How funny that Virginia just blogged about how we're raising adults, not children! Of course I had to leave her a snarky comment implying that really she's raising senior citizens for God if she looks far ahead enough. Actually, that's not far off I know some families that aren't even really mindful of skills here *on earth,* but are raising their kids to do a good job praising God when they are, like, dead. Except they'd call it "in His Presence" or something like that. Code word.
Annnyway, I thought y'all would like a little levity here a second. Kinda snotted all over the screen a couple posts back, so it's time. I found a new (to me!) blogger, and her posts about forbidding video games is so funny and spot-on, I'd like to encourage you to read it. If you can get your own kids off the computer, that is.
"The Mom With the Brownies" feels that video games are not only a great way to have fun, but that forbidding them can be a sort of a showy one-upmanship in the game of parenting:
"Maybe they want accolades from others or whatever, but this sort of self indulgent thinking can really inhibit their children from achieving their full potential in our modern world.
"'Modern World' I know that is a buzz word. Some parents want to shelter their children from the Modern World. They want to keep them held back to the time of horse and buggy when civilization was simpler or they at least want to hold their children back to the days of Pacman so they, as parents, can actually understand the games. However, unless they are planning to raise them in a commune or as an Amish person they are sorely kidding themselves.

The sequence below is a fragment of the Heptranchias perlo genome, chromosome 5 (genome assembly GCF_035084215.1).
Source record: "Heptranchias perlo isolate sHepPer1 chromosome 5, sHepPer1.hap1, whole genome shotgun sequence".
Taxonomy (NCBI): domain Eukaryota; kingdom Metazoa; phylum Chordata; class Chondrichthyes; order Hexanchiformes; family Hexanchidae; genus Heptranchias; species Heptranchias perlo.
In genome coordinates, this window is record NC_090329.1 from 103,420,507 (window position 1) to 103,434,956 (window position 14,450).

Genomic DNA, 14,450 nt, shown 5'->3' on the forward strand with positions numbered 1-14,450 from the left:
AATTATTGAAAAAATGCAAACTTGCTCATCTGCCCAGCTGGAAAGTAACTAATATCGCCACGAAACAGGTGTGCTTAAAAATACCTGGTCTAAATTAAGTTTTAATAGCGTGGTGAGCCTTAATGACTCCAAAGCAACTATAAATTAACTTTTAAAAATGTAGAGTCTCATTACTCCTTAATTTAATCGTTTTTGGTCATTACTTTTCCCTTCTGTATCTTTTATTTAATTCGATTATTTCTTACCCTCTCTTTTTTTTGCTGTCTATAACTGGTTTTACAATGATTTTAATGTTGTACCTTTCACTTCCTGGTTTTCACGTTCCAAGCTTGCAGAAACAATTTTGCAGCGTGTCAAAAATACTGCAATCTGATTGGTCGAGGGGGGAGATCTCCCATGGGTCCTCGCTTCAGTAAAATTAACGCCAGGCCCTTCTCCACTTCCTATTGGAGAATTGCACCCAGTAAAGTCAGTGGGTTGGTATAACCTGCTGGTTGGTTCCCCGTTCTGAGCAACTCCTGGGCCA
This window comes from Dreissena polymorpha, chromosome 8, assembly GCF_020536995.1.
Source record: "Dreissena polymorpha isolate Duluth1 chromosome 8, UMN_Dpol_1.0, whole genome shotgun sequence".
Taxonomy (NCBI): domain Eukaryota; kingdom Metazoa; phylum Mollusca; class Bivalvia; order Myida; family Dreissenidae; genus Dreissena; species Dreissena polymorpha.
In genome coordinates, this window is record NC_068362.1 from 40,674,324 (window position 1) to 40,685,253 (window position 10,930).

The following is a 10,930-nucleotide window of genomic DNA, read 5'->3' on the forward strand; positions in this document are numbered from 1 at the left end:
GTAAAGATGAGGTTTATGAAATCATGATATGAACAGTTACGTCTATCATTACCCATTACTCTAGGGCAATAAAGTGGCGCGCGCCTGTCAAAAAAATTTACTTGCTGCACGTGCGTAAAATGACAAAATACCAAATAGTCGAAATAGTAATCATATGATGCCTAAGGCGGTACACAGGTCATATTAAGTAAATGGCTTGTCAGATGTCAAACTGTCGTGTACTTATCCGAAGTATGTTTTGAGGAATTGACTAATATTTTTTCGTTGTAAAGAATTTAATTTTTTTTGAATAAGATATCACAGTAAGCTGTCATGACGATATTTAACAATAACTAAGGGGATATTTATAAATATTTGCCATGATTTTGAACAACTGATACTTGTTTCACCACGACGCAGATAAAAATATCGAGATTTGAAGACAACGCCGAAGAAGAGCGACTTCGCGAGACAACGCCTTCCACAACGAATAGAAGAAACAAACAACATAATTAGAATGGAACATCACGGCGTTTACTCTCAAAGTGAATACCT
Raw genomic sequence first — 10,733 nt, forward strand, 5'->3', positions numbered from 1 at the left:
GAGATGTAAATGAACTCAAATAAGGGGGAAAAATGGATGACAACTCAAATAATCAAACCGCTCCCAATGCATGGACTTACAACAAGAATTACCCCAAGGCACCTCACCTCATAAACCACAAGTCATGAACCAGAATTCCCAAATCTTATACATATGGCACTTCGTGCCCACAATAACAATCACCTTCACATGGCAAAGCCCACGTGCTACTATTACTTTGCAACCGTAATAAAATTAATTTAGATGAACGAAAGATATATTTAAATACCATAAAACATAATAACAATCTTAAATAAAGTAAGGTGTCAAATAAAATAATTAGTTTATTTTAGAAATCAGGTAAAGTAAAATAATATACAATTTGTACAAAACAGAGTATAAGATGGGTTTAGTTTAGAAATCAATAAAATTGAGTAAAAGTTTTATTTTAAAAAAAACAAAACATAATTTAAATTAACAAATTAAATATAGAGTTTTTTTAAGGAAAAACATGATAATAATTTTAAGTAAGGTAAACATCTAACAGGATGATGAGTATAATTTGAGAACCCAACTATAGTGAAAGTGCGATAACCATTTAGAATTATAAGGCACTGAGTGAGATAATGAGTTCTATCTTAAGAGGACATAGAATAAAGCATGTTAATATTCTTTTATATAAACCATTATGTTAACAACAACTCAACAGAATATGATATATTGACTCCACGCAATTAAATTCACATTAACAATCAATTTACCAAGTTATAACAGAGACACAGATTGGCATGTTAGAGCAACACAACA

"Let's give up the fantasy, shall we? Our child will grow up very soon and probably need to work in this modern world. I don't care how many gardens we plant or how well we teach them to recycle and can foods, they'll still need to live in the modern world so give up the 'no technology' fantasy. Wake up! We aren't raising children we are raising adults!"
I love reading other people's rants. Of course, I don't agree with everything she has written, and am a bit more conservative in the video game department. G has a *very* hard time readjusting after/during video game time. Autism'll do that to ya. It really is all-engrossing for him, so I feel I often have to limit this for sanity's sake. But Patrick? He could be allowed to play it all day if he wishes. So long as I get help when I need it and he keeps his grades up, I'm happy. And yeah, I get the "no fair" thing from G. Sorry, guy.
I do limit the technology at home as well in that G is not allowed to surf the internet without direct, someone right next to him supervision. Because. Don't ask. Patrick? Wherever he wants to go. I just check the history now and again, and it's kinda boring. Pokemon, Pokemon, Pokemon. Oh! More Pokemon. Maybe an email or school research website here and there.
There are also some really awful video games out there. Halo? Grand Theft Auto? Not in my house. Spongebob? Ok. Super Mario Wii Kart Dash Party Number 28, and a bunch of other similar titles? Yep.
The kids' brains haven't fallen out yet. You know, when I hear of extreme extremism, I have to wonder if it's fear or conviction doing the talking. That, or a new parent. I had a friend who, when she was a new mom, did not let her older children eat any sugar. At all. It was breast-feed, oatmeal, green beans.... and wow! A sugar-free first birthday cake. Really. Party down 'cuz it was 1994.
I think we were all extreme back in the day. :]